I recently wrote a Week in Wellness column for a client of mine, a wonderful company dedicated to providing quality, evidence-based health and nutrition information to the public through venues such as large retailer kiosks and websites. The topic is so timely, I wanted to share it with you here – with permission, all you copyright hawks out there 🙂

My passion is to help people make sense of the confusing mix of hype and fear that makes up the majority of mainstream media reporting about food, nutrition, and health… I hope you enjoy reading it as much as I enjoyed writing it.

“Healthy” Fats – What Does That Even Mean Anymore?

A new analysis of existing research published in the Annals of Internal Medicine has been hot news, as it calls into question the long-accepted link between heart disease and eating saturated fat. In decades past, we were told to eat less meat, butter, cheese, and other high-fat dairy to reduce heart disease risk, until this advice gave way to the concept of focusing on fats with health-promoting properties. Does taking this and other new research into account change how we define “healthy fats?”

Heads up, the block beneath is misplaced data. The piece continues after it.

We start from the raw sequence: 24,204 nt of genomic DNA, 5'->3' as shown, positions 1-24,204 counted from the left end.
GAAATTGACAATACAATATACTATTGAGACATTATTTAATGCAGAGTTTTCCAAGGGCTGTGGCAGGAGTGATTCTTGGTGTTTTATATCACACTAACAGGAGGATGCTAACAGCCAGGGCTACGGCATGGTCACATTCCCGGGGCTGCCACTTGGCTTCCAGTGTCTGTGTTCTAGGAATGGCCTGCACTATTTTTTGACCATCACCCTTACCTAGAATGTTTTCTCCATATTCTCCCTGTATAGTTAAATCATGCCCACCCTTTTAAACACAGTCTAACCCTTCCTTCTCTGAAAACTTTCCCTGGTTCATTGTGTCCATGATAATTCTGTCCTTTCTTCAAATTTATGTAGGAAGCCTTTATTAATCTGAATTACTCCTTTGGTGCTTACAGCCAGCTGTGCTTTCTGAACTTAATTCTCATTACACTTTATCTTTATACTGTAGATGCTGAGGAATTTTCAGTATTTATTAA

Despite the hype, the simple answer is, “Not really.” Taking all the study’s findings into account hardly adds up to an open invitation to step up saturated fats:

  • People eating the most trans fats had more heart disease than those eating the least, confirming something we already know: trans fats, found primarily in processed foods, are bad for the heart.
  • There was no difference in heart disease rates between people eating the most saturated fat, compared with people eating the least. This was true for omega-6 fats as well; they neither protected nor harmed the heart.
  • People eating the most omega-3 fats—think fish, nuts, and seeds—had significantly less heart disease than those eating the least.